How do we create a space for authenticity and courage in the classroom? How can build shame resiliency in students? How do we help students who over-identify with their failures recognize that they are worthy of love and belonging?
This episode of “Seen: An Erasing Shame Podcast” explores these questions with educator and therapist Shelia Sutton. Shelia is part of a team of four educators who wrote the integration plans for Brené Brown’s Daring Classrooms. Eunice and Shelia talk about recognizing shame triggers, overcoming shame storms and the importance of connection in becoming our authentic self.
This is a wonderful episode for educators and also for anyone who wants to grow in their shame resilience journey.
Daring Classrooms Integration Plans: brenebrown.com/daringclassrooms
Shelia Sutton sheliasutton.com
A Diary of a Daring Classroom: sheteachesshool.com (coming soon)
Joy Starts Here by Jim Wilder, Ed Khouri, Chris Coursey, & Shelia Sutton
Vanessa Yee produced and directed the Laundromat Documentary to begin breaking the silence and shame in Asian American communities. Vanessa talks with Erasing Shame co-host DJ Chuang about how this film begins to address the questions around why there are too many Asian Americans and Pacific Islanders dying by suicide and struggling through depression and mental health.
Facebook page of Laundromat Documentary facebook.com/TheLaundromatDocumentary
Do you know that feeling when someone else shares your personal struggles or pains and you’re left feeling exposed and shamed? That is such a contrast to TFW (the feeling when) someone listens with kindness to that very vulnerable part of your feelings going through hard times.
Eunice Lee, season 1 co-host of Erasing Shame, chats with DJ Chuang about this other side of shame and why we need other people to experience the erasing of shame.
A short update on what’s happening here at the Erasing Shame podcast this summer, a preview of next episodes, and how you can be an integral part of this podcast.
Free Webinar on July 30 with DJ Chuang, hosted by NAMI California—Grow Your Grassroots: Asian-American Communities & Mental Health
Join the production team for Erasing Shame podcast—contact us
Do you know how many episodes we recorded in 5 months of Erasing Shame, our longest season to date?
Co-hosts Nancy Ly and DJ Chuang wind down Season 3 of Erasing Shame with some personal reflections and even the beautiful side of shame, if you can believe that. Listen in on good insightful perspectives about stories and creativity too.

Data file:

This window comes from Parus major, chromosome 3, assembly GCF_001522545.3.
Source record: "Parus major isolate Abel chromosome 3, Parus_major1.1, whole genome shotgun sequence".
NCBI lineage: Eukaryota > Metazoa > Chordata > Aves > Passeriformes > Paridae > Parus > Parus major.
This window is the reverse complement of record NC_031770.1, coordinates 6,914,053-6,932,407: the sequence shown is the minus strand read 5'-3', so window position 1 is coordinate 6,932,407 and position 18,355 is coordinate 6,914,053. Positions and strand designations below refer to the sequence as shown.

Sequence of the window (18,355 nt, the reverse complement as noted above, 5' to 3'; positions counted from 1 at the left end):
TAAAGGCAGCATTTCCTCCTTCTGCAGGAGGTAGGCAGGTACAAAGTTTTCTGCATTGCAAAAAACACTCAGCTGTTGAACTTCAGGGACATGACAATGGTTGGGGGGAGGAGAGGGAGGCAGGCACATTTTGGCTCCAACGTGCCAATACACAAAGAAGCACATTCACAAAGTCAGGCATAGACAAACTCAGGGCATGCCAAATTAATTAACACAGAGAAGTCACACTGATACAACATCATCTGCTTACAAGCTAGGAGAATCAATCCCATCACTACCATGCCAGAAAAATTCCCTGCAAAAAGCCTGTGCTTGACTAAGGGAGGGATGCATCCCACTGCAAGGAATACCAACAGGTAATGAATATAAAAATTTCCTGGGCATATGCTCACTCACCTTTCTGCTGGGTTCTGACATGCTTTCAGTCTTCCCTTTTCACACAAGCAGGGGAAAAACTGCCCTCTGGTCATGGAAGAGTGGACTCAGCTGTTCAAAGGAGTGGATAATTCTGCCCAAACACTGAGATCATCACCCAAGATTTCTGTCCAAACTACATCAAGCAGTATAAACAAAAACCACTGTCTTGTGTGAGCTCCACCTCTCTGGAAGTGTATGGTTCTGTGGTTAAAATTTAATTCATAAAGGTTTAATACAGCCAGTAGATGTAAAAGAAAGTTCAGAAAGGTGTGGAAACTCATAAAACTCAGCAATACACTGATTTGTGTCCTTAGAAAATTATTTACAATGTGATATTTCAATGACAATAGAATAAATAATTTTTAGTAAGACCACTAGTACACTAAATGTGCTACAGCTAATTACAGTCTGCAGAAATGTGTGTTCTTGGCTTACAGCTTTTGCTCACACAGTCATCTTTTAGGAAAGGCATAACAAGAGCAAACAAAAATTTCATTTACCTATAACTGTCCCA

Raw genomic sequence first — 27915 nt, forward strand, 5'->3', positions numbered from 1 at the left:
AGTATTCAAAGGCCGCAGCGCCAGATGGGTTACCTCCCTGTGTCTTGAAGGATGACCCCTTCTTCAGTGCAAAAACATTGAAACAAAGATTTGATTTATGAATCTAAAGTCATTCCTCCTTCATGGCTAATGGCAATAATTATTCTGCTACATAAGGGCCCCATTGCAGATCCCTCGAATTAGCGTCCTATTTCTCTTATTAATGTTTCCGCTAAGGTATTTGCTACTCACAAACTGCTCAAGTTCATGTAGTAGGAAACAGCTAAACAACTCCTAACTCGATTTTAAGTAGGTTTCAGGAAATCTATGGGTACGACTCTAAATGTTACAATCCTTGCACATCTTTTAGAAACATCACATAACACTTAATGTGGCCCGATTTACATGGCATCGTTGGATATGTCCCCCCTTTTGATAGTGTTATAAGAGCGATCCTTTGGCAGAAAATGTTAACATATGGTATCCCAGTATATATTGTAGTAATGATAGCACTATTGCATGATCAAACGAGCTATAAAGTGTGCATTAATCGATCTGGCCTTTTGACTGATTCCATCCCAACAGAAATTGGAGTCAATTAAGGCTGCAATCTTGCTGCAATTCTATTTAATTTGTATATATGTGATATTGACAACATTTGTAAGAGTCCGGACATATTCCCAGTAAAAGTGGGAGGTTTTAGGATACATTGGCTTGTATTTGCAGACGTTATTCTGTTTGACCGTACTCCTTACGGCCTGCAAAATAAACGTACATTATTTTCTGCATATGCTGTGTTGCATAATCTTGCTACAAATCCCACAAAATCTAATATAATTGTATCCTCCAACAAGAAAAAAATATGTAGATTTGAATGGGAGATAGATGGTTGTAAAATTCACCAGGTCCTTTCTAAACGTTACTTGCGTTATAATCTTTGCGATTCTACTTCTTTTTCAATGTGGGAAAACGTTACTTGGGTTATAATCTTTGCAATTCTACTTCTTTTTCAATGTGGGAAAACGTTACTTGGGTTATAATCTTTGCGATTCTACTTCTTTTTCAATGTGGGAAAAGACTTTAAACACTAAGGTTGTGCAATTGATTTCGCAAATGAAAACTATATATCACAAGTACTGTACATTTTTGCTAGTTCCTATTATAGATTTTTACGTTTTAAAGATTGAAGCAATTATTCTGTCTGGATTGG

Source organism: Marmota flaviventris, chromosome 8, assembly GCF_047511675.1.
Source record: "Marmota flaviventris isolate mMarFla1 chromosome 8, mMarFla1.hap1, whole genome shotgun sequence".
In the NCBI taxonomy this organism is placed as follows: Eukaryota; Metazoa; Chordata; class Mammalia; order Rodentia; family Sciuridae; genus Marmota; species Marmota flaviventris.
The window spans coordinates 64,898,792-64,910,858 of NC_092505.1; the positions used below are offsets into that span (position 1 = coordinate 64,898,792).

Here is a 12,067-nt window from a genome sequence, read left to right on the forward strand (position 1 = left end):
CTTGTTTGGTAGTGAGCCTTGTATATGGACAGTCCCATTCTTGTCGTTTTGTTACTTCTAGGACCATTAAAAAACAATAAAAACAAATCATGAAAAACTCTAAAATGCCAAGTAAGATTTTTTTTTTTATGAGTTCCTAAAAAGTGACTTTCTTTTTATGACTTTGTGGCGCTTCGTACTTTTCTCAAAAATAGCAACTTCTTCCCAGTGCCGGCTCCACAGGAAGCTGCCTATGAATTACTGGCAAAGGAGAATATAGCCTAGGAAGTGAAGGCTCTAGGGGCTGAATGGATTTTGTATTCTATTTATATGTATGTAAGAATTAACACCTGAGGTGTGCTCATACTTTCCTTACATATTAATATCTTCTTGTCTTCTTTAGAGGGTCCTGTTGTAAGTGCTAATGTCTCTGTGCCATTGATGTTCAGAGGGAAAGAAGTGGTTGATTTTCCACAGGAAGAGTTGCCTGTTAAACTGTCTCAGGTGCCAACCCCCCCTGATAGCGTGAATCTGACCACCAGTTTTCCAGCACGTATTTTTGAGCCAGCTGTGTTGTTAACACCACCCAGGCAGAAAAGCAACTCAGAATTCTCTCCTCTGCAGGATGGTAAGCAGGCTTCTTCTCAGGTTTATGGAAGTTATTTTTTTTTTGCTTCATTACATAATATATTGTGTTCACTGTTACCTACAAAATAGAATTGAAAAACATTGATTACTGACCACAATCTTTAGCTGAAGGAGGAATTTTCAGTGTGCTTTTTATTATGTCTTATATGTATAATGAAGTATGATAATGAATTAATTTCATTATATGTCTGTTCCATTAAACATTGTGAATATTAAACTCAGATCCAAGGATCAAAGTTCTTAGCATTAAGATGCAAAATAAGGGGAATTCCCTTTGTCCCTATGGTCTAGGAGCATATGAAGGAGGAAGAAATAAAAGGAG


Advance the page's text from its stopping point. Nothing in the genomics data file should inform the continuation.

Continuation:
Few people know the stories of Laotians in America. Join Nancy Ly, Cynthia Khambounheuang and Bill Le for a conversation about Lao experiences of assimilation to America, and the importance of a culture centered around food, religion, and resilience.
Bill Le was voted “Mr. Lao San Diego” in 2016 and also identifies as part of the LGBTQIA Community. His background is in Critical Gender Studies and he is currently working towards a PhD in Counseling Psychology in order to provide safe spaces for mental health and HIV awareness. To contact Bill: http://www.linkedin.com/in/bill-le-0b74a6107/
Cynthia Khambounheuang has a background in Human Resources, Business Management, and non-profit work. She was a Founding Member and former Membership Chair of the National Asian Pacific American Women’s Forum (NAPAWF) – San Diego Chapter.
How can leadership and entrepreneurship possibly look different within shame-based cultures? Nancy Ly chats with Brian (BJ) Kang about the challenges and opportunities for growth in leadership development from collective to individualistic cultures.
Brian Kang is a podcaster for the Asian American Voice and has been intrigued about the topic of shame in the past 10 years when he started a path of self exploration and self discovery. He also runs a business that helps therapists in private practice save time by completing their admin tasks.
What is shame? How is it affecting your life and relationships? How can you be more aware of possible areas of shame in your life? Nancy and Debbie Berry discuss the “condition” of shame and how it can affect all areas of our lives, even if we may not be aware of it.
Debbie Berry is the Director of Life Skills San Diego, a non-profit program designed to give information, tools, and a safe community for individuals to walk through inner healing and developmental maturity.
Nancy Ly and Paul Champy get real about the impacts of shame as Vietnamese and Cambodian Asian-Americans, whose families had fled from the mass killings of war. Paul shares harsh realities and insights into the hidden stories and journey to greater individuality and independence as a Cambodian-American from a refugee family, and how Cambodians experience higher levels of shame and challenges for assimilation in America.
Acting was one way Paul was able to escape from the realities of shame. As a dancer, actor, and hiking enthusiast, he has combined his passions together by creating a YouTube show called “The After Peak”. Subscribe to his YouTube channel “Paul Champy” at youtube.com/user/paulekidd
(Apologies in advance about the computer notification sounds!!)
Kyme Dang shares how writing, music, and creativity has helped her overcome trauma and shame, in order to live a life of freedom and full expression.
Kyme Dang, also known under her artist name Lady Dang, is a performer, songwriter, dream coach, entrepreneur, and overall creative living enthusiast. Currently working on music, you can learn more about her at http://ladydang.world